Jackson Main Street in the 1950s.


The following four-part series is dedicated to the people that made Jackson a wonderful place to grow up in the post-World War II era. By today’s standards, Jackson of the 1940s and 1950s was a very primitive, non-politically correct world that, along with the rest of Amador County, made it very unique.

Born in a Sutter Creek maternity home in 1943 and raised in Jackson, my roots to Jackson go back to the early 1890s, when my paternal grandfather moved here from Virginia City, Nevada. Ten years prior to that, he had run away from his Irish immigrant family in New Jersey to work in the silver mines of Nevada.

In 1912, at age 22, my maternal grandmother, Mary Miladinovich, left Trelinje, Herzegovina, on the Balkan Peninsula and headed to Jackson for a pre-arranged marriage to Peter Skulich, a Jackson gold miner. The initial part of her trip by primitive forms of transportation was some 1200 miles, to LaHavre France, where she boarded a freighter and landed at Ellis Island, New York, on New Year’s Eve, 1912. Mary and Peter lived in Jackson Gate and soon had a daughter, Ann, followed shortly by another daughter, Mamie. Peter died of the dreaded miner’s black lung disease, leaving Mary a widow. When Mary’s brother in Herzegovina heard of Peter’s death, he began the long trek to Amador County to bring the family back home. He died suddenly during the trip, and Mary remained in Amador County to raise her children on the family’s property. 

Immigrants of all nationalities, especially those from Italy, Ireland, the Balkans (commonly known as Serbians, or Serbs), and Mexico came to this area lured by employment in the thriving gold mines. They formed a tight-knit community, working very hard to provide a better life for their families. Despite tough economic times, families of that era tended to be large, with many of them having four or more children. While almost all of the immigrants remained loyal to their native home lands they took great pride in calling themselves Americans. They brought to this country a great work ethic, dedicating themselves to providing their families with a much brighter future than the one they grew up with. Several years later, the immigrants would, in turn, learn to live with another group of people seeking a better life, but this time the human wave came from within America, escaping the ravages of the Great Depression and Dust Bowl of the mid-1930s. These travelers came mostly from three states: Oklahoma, Missouri and Arkansas.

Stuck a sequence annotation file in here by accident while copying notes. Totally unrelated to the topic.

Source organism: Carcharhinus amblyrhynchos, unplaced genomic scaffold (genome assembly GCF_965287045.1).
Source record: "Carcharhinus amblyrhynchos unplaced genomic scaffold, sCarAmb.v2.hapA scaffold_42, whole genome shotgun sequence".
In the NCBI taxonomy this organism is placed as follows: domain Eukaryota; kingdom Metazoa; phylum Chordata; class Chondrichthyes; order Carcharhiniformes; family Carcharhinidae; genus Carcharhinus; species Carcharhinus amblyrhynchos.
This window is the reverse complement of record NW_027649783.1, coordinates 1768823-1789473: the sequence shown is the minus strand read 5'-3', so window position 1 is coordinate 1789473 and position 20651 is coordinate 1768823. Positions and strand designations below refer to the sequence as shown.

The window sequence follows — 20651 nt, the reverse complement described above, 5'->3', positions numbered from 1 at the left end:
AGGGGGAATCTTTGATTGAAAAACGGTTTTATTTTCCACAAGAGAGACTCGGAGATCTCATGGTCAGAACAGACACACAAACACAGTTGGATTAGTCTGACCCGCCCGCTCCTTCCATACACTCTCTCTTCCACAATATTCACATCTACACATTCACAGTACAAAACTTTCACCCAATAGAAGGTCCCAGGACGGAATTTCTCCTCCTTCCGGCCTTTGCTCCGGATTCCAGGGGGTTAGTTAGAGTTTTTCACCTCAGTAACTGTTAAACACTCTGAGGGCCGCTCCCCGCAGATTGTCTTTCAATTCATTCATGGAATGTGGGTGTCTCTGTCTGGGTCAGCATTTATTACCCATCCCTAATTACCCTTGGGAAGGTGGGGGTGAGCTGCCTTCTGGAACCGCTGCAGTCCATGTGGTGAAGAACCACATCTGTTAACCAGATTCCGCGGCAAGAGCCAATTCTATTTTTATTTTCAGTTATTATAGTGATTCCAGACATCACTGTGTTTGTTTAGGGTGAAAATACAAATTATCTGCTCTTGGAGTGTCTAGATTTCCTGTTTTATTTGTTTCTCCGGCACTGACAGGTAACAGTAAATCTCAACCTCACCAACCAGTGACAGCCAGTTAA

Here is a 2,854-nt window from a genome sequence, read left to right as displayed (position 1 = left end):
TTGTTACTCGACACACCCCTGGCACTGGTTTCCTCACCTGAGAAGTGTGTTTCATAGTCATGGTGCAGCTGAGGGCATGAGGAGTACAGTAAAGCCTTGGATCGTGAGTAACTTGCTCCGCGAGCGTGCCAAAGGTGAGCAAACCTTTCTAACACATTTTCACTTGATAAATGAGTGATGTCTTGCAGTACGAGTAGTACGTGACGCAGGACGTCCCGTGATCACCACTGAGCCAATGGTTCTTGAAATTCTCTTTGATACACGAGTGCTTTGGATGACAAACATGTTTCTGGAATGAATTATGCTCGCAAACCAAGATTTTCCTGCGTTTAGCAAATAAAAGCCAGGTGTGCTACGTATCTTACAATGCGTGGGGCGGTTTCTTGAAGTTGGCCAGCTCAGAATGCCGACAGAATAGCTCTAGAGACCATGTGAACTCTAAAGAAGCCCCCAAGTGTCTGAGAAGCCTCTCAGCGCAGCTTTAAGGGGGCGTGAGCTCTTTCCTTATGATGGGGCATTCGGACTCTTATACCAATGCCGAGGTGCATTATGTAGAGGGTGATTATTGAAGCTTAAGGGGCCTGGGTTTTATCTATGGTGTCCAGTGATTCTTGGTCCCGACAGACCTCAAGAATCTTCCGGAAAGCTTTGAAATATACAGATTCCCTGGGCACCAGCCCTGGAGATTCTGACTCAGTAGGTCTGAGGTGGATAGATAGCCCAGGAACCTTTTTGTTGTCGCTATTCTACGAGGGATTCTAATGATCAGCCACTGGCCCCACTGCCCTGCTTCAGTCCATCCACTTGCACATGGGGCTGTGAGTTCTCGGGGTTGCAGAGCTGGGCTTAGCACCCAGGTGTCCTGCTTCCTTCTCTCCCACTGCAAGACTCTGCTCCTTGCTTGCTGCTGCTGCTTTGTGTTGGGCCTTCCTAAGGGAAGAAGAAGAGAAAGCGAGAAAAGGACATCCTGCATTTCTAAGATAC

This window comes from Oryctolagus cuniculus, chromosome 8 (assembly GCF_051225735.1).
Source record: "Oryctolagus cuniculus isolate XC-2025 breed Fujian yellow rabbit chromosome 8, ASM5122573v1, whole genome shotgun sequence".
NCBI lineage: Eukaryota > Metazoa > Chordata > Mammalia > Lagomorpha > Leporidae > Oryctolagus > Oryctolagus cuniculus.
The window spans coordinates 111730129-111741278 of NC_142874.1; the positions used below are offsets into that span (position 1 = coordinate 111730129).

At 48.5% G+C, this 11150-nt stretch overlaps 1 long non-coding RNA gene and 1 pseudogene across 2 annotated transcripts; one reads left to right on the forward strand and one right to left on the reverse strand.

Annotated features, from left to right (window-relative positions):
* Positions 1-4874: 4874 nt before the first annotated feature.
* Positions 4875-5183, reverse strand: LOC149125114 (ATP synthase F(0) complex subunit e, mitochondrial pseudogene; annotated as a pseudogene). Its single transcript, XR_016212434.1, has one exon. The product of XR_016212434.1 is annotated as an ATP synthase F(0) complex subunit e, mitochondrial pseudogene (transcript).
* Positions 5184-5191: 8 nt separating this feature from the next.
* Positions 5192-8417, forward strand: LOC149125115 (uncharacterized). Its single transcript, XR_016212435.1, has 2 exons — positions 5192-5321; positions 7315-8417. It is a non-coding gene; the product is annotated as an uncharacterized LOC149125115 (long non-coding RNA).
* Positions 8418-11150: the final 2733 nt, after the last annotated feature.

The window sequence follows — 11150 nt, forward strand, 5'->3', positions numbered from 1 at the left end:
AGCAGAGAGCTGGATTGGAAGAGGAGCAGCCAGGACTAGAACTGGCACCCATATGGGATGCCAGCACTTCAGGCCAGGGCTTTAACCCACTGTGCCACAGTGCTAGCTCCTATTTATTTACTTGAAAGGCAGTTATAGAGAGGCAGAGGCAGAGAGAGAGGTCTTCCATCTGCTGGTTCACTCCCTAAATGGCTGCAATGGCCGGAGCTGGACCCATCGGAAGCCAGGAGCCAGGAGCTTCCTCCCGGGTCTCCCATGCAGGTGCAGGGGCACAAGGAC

The immigrants all seemed to have slang terms associated with their particular country of origin, terms that were thrown around sometimes disparagingly, and at other times affectionately. It wasn’t uncommon for “dago,” “wop,” “bohunk, “arkie,” “okie,” and “mick,” to be used by fellow Jacksonians. Being called a “Bohunk” was like a badge of honor since it brought back memories of relatives who endured hardships in their journey to Jackson. Local families were especially hard hit by the Argonaut mine disaster of 1912, when 47 miners lost their lives. Eleven of those miners were of Serbian ancestry.

Amador County survived the Great Depression much better than most of the country; booming gold mines provided the main source of employment until 1942. Timber cutting, hauling and saw mills like Winton in Martell and Berry’s up country provided additional employment. Ranching and farming was also popular, and it was common for ranchers to walk their cattle down Main Street, Jackson, on their way to the Silver Lake area for summer grazing.

Shortly after the Great Depression and just 20 years after over 10 million people were killed in the Great War, Adolf Hitler, Benito Mussolini and Emperor Hirohito formed an unholy alliance, plunging much of the world into madness.


The Amador Dispatch featured a column chronicling the movements of local men and women in uniform during WWII.


Over 50 million people were killed worldwide during World War 2. Although Jackson was a long way from the actual battle fronts, the war had a profound effect on this area. Just one example is the four families whose houses sat on the four corners of the intersection of Rex Avenue and Hoffman Street: the Ralphs, the Raggios, the Maddens, and the Digitalis. Each family lost a son during a one-year period beginning in the middle of 1943. 

Other local veterans include “Juke” Milardovich, a U.S. Marine, who went swimming on an Oahu beach during the morning of December 7, 1941. Juke came home a decorated Veteran and later became a Jackson City Police Chief. Some of his fellow swimmers did not return. Roy McGhan flew several missions over the French Channel on June 6, 1944. As a radio man and waist gunner in the U.S. Army Air Corps., Jim Smallfield flew 70 missions while stationed on the island of Corsica. John Begovich was awarded a Silver Star, Bronze Star, three Purple Hearts and the French Croix de Guerre for bravery in combat fighting from North Africa to Germany. Fran Vaira was one of the youngest top sergeants in the Marines in the Pacific. Earl Ferrari, liberated by the Russians from a prisoner of war camp in Germany, headed east by foot, donkey and bicycle, into Russia, where he then turned South. He eventually ended up in Egypt where he met allied troops. 

When the survivors came home, there was no talk about making America great again. Americans knew they lived in a great country. That generation still had close ties to their immigrant roots but were proud to be American. They worked hard, played seldom, and did whatever necessary to provide their children a better place to live. As was common of that generation of troops, once they got home, they kept the horrors of war buried deep down inside, hidden from public display.

Next time, Part 2: Growing up in post-WW2 Jackson.